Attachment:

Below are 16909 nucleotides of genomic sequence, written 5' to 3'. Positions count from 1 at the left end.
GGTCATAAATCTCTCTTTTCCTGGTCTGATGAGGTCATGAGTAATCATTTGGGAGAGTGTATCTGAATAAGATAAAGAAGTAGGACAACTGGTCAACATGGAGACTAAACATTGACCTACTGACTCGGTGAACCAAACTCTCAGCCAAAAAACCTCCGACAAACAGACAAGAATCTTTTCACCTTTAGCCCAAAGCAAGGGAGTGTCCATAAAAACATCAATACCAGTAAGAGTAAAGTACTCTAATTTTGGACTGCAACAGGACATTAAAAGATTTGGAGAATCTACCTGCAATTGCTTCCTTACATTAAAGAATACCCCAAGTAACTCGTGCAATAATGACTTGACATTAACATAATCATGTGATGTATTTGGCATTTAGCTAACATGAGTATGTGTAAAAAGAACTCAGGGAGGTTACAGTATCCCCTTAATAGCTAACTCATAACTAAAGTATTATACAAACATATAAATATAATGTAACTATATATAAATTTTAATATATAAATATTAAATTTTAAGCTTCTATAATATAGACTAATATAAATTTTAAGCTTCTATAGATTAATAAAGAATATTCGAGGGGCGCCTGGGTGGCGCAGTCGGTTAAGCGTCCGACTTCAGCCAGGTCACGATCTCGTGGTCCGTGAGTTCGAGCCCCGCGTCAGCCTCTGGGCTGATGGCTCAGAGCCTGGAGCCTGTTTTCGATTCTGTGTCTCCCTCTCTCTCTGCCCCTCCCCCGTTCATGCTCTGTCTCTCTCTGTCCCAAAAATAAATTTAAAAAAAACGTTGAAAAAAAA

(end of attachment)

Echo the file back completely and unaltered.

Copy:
Below are 16909 nucleotides of genomic sequence, written 5' to 3'. Positions count from 1 at the left end.
GGTCATAAATCTCTCTTTTCCTGGTCTGATGAGGTCATGAGTAATCATTTGGGAGAGTGTATCTGAATAAGATAAAGAAGTAGGACAACTGGTCAACATGGAGACTAAACATTGACCTACTGACTCGGTGAACCAAACTCTCAGCCAAAAAACCTCCGACAAACAGACAAGAATCTTTTCACCTTTAGCCCAAAGCAAGGGAGTGTCCATAAAAACATCAATACCAGTAAGAGTAAAGTACTCTAATTTTGGACTGCAACAGGACATTAAAAGATTTGGAGAATCTACCTGCAATTGCTTCCTTACATTAAAGAATACCCCAAGTAACTCGTGCAATAATGACTTGACATTAACATAATCATGTGATGTATTTGGCATTTAGCTAACATGAGTATGTGTAAAAAGAACTCAGGGAGGTTACAGTATCCCCTTAATAGCTAACTCATAACTAAAGTATTATACAAACATATAAATATAATGTAACTATATATAAATTTTAATATATAAATATTAAATTTTAAGCTTCTATAATATAGACTAATATAAATTTTAAGCTTCTATAGATTAATAAAGAATATTCGAGGGGCGCCTGGGTGGCGCAGTCGGTTAAGCGTCCGACTTCAGCCAGGTCACGATCTCGTGGTCCGTGAGTTCGAGCCCCGCGTCAGCCTCTGGGCTGATGGCTCAGAGCCTGGAGCCTGTTTTCGATTCTGTGTCTCCCTCTCTCTCTGCCCCTCCCCCGTTCATGCTCTGTCTCTCTCTGTCCCAAAAATAAATTTAAAAAAAACGTTGAAAAAAAA